Sources declined to identify specific targets for Target, or a timeline for M&A, but numerous industry sources noted that recent deals for e-commerce companies may foreshadow a growing tendency for retailers like it to sell more products online, likely to compete with online retailers like Amazon.com Inc., which have spent 2014 ramping up delivery initiatives.
Last year, Target quietly struck a number of deals to bring itself further into the e-commerce arena — and that's not the only reason 2013 was a big year for the big-box retailer, in terms of the Internet. One person familiar with the company's operations suggested Brian Cornell, the CEO the company appointed Thursday, will need to snare more revenue from online operations, a tricky proposition to say the least.
Because of the massive data breach Target consumers were exposed to in 2013, the company will tread cautiously, they suggested, but also, they said, executives there realize that e-commerce must be integrated further into the company's brand.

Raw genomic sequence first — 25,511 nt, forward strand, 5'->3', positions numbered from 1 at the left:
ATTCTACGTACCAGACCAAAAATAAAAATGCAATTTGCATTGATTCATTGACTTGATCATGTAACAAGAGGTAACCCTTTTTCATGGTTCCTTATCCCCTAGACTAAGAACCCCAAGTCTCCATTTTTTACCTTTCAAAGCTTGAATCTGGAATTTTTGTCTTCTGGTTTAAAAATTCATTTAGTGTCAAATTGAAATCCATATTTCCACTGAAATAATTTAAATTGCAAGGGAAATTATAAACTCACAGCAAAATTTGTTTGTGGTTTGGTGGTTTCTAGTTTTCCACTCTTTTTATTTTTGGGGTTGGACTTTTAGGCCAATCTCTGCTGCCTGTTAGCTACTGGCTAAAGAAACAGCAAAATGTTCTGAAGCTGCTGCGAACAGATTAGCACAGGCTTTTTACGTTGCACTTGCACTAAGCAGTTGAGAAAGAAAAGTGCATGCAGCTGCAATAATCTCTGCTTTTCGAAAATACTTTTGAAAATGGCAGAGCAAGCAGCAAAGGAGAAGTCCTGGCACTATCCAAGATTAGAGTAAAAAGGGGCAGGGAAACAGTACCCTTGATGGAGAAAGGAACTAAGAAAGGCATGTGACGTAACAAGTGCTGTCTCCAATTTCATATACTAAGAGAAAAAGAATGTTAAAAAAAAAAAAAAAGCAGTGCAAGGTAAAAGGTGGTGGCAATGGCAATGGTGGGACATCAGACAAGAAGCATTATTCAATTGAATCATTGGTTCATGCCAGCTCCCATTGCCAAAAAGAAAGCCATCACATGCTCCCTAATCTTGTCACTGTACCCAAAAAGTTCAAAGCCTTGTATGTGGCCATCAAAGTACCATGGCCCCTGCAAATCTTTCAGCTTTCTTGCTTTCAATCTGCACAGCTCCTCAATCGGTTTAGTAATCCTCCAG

A market laggard this year (down 5% against markets' rise) and over the last 12 months (down 15%), the company finds itself heading into the crucial 2014 school shopping season fighting off consumer fears over its digital security, which has shown up in its shares.
Sources said the company was likely to look at deals in personal care, cookware and proprietary relationships to help up-and-coming brands gain a foothold with new consumers.